The former name of the first author is Kelly M. Bemis.
Caloric restriction for longevity: I. Paradigm, protocols and physiological findings in animal research
Article first published online: 26 AUG 2004
Copyright © 2004 John Wiley & Sons, Ltd. and Eating Disorders Association
European Eating Disorders Review
Volume 12, Issue 5, pages 279–299, September/October 2004
How to Cite
Vitousek, K. M., Gray, J. A. and Grubbs, K. M. (2004), Caloric restriction for longevity: I. Paradigm, protocols and physiological findings in animal research. Eur. Eat. Disorders Rev., 12: 279–299. doi: 10.1002/erv.594
- Issue published online: 26 AUG 2004
- Article first published online: 26 AUG 2004
- dietary restriction;
- eating disorders;
- Biosphere 2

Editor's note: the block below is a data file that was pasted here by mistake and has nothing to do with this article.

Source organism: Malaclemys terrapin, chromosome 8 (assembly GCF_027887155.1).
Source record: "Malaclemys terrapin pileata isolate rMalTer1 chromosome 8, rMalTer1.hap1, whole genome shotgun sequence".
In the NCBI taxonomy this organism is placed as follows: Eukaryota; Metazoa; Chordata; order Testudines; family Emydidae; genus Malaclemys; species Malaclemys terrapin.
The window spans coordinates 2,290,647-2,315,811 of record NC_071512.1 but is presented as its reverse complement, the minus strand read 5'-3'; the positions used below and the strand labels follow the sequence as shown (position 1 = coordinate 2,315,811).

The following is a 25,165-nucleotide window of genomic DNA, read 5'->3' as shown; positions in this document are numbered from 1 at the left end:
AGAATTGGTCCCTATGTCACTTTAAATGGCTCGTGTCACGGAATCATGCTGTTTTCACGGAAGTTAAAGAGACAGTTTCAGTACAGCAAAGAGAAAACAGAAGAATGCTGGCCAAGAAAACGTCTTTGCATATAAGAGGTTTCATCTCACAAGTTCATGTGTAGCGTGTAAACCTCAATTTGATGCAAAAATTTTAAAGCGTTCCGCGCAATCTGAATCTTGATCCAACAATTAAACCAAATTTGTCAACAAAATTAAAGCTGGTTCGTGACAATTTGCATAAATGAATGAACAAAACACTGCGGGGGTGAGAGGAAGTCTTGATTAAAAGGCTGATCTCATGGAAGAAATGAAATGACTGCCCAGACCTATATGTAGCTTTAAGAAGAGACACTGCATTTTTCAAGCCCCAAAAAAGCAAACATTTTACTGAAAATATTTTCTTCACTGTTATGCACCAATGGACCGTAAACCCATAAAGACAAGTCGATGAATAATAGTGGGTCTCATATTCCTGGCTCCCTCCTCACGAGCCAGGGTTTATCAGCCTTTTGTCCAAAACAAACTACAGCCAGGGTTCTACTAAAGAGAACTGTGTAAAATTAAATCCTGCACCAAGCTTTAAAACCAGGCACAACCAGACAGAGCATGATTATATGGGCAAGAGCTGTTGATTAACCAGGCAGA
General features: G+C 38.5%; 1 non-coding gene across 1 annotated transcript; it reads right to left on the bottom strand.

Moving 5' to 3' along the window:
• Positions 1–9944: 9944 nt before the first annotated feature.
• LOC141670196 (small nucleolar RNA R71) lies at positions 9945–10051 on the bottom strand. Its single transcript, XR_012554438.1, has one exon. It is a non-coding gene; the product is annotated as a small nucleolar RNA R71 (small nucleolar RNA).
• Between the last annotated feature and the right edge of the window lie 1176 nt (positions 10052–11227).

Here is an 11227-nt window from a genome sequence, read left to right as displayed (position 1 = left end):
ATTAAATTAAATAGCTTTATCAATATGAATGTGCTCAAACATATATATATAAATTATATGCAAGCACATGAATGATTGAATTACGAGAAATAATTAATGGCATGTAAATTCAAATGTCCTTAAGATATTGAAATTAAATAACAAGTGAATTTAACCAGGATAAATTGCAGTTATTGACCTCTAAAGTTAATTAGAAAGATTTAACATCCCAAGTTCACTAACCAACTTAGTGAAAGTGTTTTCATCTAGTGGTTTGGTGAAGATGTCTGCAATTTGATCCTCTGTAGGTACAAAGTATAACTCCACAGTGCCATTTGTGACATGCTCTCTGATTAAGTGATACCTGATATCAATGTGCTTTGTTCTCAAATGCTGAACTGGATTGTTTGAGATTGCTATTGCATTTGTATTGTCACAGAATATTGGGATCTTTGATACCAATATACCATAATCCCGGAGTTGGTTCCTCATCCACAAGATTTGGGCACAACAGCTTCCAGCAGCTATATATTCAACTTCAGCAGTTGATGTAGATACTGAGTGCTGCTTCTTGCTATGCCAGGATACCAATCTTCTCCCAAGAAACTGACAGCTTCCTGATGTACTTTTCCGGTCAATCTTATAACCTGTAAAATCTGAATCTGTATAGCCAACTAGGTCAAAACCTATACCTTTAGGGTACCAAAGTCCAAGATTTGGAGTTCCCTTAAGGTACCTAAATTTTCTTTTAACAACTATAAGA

The initial article in this series reviews basic findings in the field of caloric restriction for longevity (CRL). To eating disorder specialists, the data are disconcerting. The chronic dieting and subnormal weight we endeavour to prevent and treat in humans appear highly beneficial when imposed on animals. In the laboratory, organisms from nematodes to monkeys thrive when forced to undereat, as long as they receive sufficient micronutrients. The most remarkable results are obtained through the most extreme measures: mice, for example, do best if limited to a third of expected caloric intake, beginning soon after weaning and continuing throughout adulthood. Deprivation can be achieved through an ‘anorexic’ protocol of steady underconsumption or a ‘bulimic’ pattern in which periods of fasting alternate with bouts of binge eating. The benefits of such regimens include delayed senescence, postponement and/or attenuation of age-related disease and dramatic increases in average and maximum lifespan. Although some biological functions are impaired (including growth, reproduction and perhaps resistance to certain stressors), the cost/benefit ratio clearly favours CRL when calculated on the basis of physical outcomes in late age. Advocacy of comparable regimens for people, however, is ill-considered. Enthusiasm for CRL can be sustained only by detaching deprivation from the context of daily life, ignoring psychological effects, and dismissing data on human semi-starvation and eating disorders. The experiences of participants in Biosphere 2 and individuals with anorexia nervosa suggest that the price of CRL is unacceptably high when a wider range of outcome variables is examined. Copyright © 2004 John Wiley & Sons, Ltd and Eating Disorders Association.